Chattahoochee Chatter: Shaquille O'Neal and John Rich of Big & Rich visit Columbus

July 24, 2013 

Shaquille O'Neal wasn't the only celebrity in town this week. John Rich, one half of the country music duo Big & Rich, also showed up in downtown Columbus Tuesday night.

In addition to visiting Mix Ultra Lounge, Rich hung out at Scruffy Murphy's Irish Pub on Broadway for about three hours, pub owner Breda Gleeson said. He arrived at the venue around 9:30 or 10 p.m., she said.

Rich performed one Big & Rich song at Scruffy Murphy's: "8th of November," which pays homage to the military. A Facebook post from Scruffy Murphy's notes the pub "breathlessly hunted down a guitar" for the performance. Fountain City Coffee helped make it happen, the Facebook post notes.

Rich interacted with the Rangers visiting Scruffy Murphy's in conjunction with the hot spot's Ranger Rendezvous festivities, Gleeson said. She called the singer "really nice" and "very laid back."

Why was Rich in town? We're still figuring that out. And even though Shaq didn't visit Scruffy Murphy's, we can't help wondering if he likes Irish beers.

"With a name like O'Neal, we thought he'd drop in for a Guinness," Gleeson said of the retired NBA player.


Muscogee County School Board member John Wells of District 2 was on one of his rolls at Monday night's meeting, which means we were fixing to get another Chatter item.

Wells ranted about education rankings that place the United States disturbingly low. Some countries don't test all of their children, he said, only the ones deemed bound for college. He wondered aloud that if the U.S. education system is considered so bad, then why are so many folks trying to move here? Then he blasted government regulations for interfering with local control of education.

"I'm kind of tired of all of this crap coming down from the state and the fed," he concluded.

Chatterland never gets tired of Wells.


How do you keep a CEO quiet? Wait for him to come down with a bad case of laryngitis, of course.

That was the case Tuesday with TSYS Chairman and Chief Executive Officer Phil Tomlinson starting off a research analyst conference call with what sounded like a sick frog in his throat.

"If you can't tell, I've got laryngitis, and I may have to give it up," he said, with the call then going silent for a few moments. TSYS President Troy Woods quickly jumped in to carry on with an overview of the credit-card processor's second-quarter earnings information.

Woods, with tongue firmly planted in cheek, mixed a nod of sympathy for his boss with a bit of humor.

"I guess first and foremost, we all hope for a speedy and full recovery for Phil, who has been battling this voice issue now for over two weeks. And although it has been somewhat quieter around the office, it certainly has not slowed him down from sending emails and handwritten notes all over the place."

Chuckles were heard in the background on the call, which finished without a hitch and nary a word from Phil.


You might want to check this out quickly, before the Consolidated Government fixes it, assuming they read Chatter.

If you go to the city's website,, and scroll down to the links for Columbus Council, watch as the different councilors' names, contact info and photographs scroll through.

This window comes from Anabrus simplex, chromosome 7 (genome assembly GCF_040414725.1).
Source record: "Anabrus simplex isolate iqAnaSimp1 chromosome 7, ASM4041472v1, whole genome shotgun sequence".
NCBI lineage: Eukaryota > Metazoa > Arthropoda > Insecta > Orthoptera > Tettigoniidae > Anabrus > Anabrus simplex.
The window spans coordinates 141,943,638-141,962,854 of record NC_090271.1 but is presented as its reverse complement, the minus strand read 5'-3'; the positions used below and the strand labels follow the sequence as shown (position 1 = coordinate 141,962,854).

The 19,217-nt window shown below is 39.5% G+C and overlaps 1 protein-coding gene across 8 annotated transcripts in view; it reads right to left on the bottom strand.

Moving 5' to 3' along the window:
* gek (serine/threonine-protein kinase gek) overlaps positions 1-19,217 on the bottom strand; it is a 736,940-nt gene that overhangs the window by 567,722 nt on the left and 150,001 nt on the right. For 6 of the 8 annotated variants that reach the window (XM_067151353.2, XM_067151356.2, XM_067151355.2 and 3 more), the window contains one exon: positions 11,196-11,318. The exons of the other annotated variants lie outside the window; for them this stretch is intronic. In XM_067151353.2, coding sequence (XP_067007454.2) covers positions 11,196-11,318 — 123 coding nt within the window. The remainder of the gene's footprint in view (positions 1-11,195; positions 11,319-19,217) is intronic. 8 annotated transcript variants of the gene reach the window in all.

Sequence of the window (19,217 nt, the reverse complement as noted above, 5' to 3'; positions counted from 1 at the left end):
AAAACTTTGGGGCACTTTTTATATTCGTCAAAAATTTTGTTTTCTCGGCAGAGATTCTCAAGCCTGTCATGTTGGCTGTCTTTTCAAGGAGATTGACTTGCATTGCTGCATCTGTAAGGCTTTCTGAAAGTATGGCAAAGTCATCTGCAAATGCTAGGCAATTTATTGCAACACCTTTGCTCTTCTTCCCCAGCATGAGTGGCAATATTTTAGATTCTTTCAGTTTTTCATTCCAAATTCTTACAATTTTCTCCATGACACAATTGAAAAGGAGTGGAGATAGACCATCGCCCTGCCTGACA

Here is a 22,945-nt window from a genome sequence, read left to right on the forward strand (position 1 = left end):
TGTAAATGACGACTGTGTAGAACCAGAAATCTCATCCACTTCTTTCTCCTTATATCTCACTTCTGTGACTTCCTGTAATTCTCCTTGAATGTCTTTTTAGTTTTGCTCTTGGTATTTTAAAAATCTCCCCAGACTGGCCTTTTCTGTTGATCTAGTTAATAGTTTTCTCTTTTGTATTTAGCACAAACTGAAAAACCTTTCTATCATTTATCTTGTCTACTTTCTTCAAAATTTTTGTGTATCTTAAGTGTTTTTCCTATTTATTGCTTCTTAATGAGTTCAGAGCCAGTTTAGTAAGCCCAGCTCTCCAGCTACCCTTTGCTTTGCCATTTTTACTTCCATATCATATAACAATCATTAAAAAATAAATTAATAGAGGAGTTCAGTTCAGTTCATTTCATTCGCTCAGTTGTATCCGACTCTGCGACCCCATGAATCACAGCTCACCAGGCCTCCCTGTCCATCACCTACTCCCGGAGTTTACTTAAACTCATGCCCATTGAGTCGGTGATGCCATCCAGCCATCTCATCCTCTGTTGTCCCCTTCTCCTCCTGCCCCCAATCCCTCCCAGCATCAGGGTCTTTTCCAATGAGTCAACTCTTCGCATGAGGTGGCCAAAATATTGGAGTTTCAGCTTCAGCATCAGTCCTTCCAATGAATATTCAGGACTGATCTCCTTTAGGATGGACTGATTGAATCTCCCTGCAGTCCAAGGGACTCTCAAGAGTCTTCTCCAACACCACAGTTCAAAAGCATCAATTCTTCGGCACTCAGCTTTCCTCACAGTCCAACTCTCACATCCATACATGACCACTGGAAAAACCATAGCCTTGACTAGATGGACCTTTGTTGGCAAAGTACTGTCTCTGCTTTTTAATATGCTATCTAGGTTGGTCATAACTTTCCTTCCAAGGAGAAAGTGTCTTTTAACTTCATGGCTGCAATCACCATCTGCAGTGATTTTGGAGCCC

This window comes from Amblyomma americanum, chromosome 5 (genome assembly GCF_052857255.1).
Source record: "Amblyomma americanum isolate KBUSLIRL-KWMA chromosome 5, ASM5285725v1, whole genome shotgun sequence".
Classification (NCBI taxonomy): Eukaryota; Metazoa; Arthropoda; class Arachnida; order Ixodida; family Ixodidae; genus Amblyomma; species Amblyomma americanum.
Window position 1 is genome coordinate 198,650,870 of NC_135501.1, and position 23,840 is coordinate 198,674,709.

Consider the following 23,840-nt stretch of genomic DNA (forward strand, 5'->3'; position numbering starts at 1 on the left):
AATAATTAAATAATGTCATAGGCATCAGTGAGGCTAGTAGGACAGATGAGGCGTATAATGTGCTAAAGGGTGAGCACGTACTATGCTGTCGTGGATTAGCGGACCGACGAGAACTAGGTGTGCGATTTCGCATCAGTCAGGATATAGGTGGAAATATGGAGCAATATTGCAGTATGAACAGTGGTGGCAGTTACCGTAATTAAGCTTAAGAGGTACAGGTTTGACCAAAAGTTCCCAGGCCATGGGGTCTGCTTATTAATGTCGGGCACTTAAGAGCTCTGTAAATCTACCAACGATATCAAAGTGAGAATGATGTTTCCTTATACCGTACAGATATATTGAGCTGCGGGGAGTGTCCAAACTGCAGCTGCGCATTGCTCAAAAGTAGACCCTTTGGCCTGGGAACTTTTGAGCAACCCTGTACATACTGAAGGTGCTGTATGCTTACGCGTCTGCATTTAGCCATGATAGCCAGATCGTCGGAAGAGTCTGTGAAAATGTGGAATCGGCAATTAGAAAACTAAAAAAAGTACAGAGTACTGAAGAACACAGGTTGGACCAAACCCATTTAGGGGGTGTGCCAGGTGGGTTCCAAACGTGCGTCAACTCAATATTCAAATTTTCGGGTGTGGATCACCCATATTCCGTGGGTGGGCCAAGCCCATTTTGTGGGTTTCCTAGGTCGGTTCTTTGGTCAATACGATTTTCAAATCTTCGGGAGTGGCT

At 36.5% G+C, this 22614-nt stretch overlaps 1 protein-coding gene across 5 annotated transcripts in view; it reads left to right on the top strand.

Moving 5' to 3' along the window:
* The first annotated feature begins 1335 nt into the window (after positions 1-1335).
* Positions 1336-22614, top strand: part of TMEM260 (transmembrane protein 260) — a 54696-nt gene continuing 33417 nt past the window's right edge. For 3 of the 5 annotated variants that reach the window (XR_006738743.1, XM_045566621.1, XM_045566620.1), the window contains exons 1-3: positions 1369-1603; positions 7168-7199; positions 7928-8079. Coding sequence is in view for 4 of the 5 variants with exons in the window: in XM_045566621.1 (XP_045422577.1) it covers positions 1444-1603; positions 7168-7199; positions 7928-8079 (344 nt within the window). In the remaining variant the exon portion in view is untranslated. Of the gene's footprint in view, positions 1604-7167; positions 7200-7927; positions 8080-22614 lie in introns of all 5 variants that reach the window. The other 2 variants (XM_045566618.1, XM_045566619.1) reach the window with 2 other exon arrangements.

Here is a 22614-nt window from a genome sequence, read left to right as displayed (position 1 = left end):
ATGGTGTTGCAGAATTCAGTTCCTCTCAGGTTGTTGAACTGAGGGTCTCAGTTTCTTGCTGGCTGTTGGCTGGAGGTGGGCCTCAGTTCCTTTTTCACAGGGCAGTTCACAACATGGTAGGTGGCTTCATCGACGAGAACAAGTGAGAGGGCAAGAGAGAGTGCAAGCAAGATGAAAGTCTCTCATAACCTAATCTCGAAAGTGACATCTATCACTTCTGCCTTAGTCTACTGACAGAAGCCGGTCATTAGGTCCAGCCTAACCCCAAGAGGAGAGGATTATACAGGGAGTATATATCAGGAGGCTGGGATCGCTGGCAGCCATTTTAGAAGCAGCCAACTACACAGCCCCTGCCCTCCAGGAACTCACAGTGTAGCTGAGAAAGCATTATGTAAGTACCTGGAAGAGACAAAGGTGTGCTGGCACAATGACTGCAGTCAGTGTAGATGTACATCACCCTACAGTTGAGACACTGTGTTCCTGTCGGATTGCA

Wen it comes around to District 3 and it says, correctly, that Bruce Huff is the councilor for that area, look to the left and you will see a photo of former District 3 Councilor Julius Hunter.


There will be a book signing today and Friday at the National Infantry Museum and Soldier Center. And it is one worth noting.

"The Boys of Benning" highlights the lives of 14 graduates of Infantry Officer Candidate School in 1962. Twelve of the fourteen graduates served in combat in Vietnam; most were wounded during their tours. Some left the Army after Vietnam while others continued their careers as Army officers.

Each chapter is written by a different OCS graduate.

Several of the authors of "The Boys of Benning" will host a book signing today from 9 p.m. to 5 p.m. and Friday from 9 a.m. to 3 p.m.

Hardback copies for $25 and paperback for $15 will be available for purchase by cash or check only.


Nobody likes to call 911, except maybe William Parrish.

The 52-year-old wound up in Columbus Recorder's Court Tuesday morning after he was charged with disorderly while intoxicated and false request for an ambulance.

Parrish's newest arrest began Monday around midnight after he called for an ambulance. When police and EMS arrived at the Ralston Towers downtown, Parrish was reportedly so intoxicated that two police officers had to physically carry him in and out of the patrol car.

Judge Michael Cielinski noted this was not the first time Parrish was arrested for contacting an ambulance for a non-emergency -- which is true. It's not even the first time this month.

Last time we met with Parrish, he was standing before Judge Michael Joyner on July 5 after he was arrested on Independence Day for loitering, false 911 call, false request for an ambulance and profanity over the phone.

According to the Recorder's Court hearing with Joyner, Parrish took "just enough time to get drunk" before calling up the police department after he was released from The Medical Center for unspecified injuries. The phone conversation turned less than polite, so the Police Department sent a patrol car to pick up Parrish. That trip ended with a witty exchange with Joyner and minor fees.

For Parrish's most recent troubles, Cielinski fined him $750 and warned him not to call 911 for an unwarranted event again.

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